The Cloudspotter's Guide is an interesting premise, and one that I hoped would equip me ably to glance heavenwards and confidently see what was what, working as I do outdoors in all weathers - and yes - even perhaps "amaze my friends" (as neat tricks in my childhood always promised)!
The book starts well: copiously illustrated and nicely laid out with good summary introductions of each major cloud type encountered chapter by chapter. The author's style is necessarily informative and somewhat entertaining, though this latter trait becomes a trifle tiresome in places as I got the impression he was trying just a bit too hard to be funny. I enjoyed these early chapters (on the low altitude clouds) as I genuinely felt I was learning something (as was my hope) and the subject matter was all quite digestible. But as I progressed through the book, I felt by the midway point that it was all becoming a bit of a blur. I felt bogged down with the confusing explanations of physics, and convection, and.... other stuff. It seems that one cloud began to roll into another, and I found it challenging to tell my Nimbostratus from my Stratocumulus.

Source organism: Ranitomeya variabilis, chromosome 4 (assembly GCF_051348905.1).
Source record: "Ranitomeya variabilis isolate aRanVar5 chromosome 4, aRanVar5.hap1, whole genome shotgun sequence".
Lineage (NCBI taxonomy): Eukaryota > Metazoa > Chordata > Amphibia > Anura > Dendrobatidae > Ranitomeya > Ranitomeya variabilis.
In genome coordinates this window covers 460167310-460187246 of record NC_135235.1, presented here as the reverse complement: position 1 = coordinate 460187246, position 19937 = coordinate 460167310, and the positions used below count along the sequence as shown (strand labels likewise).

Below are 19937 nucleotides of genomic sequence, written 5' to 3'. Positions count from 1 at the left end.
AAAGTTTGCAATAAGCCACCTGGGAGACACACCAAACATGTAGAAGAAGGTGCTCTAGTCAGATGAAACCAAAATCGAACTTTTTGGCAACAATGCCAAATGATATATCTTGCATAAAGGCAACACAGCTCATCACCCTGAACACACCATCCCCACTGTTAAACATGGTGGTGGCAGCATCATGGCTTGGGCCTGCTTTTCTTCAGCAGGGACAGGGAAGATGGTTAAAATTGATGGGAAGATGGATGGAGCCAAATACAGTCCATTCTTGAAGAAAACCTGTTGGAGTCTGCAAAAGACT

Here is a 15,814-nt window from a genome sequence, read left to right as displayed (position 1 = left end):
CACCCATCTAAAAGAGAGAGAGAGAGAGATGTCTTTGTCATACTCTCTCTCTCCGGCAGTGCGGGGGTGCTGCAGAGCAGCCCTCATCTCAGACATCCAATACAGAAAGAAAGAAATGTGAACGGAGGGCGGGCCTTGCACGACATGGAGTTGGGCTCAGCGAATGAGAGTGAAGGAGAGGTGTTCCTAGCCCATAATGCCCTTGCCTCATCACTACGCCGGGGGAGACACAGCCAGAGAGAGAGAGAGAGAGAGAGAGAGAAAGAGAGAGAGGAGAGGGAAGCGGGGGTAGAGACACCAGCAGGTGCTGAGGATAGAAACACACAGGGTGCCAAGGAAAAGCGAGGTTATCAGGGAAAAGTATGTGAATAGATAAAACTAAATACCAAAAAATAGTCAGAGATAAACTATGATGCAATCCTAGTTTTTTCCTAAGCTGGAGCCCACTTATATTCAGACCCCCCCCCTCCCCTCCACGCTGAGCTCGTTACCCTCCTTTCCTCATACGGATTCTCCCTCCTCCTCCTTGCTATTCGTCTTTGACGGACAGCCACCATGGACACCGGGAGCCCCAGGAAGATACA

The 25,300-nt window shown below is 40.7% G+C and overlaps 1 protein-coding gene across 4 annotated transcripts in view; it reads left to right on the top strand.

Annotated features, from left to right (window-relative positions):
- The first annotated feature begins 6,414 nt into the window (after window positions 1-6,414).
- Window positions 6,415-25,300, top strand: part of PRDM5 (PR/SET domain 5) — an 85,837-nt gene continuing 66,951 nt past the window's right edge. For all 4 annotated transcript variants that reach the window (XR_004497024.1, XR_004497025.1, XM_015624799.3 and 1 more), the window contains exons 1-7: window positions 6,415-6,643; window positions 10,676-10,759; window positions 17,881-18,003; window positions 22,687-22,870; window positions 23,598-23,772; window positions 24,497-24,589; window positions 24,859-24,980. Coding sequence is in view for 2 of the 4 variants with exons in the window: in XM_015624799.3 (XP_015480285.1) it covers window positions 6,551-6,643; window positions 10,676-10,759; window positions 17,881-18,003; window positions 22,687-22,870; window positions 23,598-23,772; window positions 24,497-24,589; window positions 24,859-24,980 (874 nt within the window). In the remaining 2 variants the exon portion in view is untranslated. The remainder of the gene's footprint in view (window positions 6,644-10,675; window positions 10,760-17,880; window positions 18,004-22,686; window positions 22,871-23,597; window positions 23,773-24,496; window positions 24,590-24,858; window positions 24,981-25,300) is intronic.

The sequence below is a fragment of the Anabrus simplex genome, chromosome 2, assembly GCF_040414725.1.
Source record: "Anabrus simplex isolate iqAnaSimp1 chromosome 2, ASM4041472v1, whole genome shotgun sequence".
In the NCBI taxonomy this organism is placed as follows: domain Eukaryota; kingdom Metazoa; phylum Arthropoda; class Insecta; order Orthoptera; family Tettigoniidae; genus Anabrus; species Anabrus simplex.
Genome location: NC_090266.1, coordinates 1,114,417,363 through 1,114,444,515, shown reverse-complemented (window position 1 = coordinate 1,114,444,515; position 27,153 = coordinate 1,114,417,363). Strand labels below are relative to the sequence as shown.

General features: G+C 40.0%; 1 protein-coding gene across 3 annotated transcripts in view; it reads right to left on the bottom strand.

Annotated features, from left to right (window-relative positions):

I think it's probably me - physics and chemistry were never my strongest subjects, and pretty much all of the science I've learnt as an adult has been tree-related. (But I have read popular science books with trees as the main subject matter that were well-written and not too bamboozling... So I know it can be done.) Finding myself becoming bored with the book, I've abandoned it to the bathroom window sill, where it will doubtless remain until our next epic storm or other freak weather event pushes me to reconsider just why Cumulonimbus occur!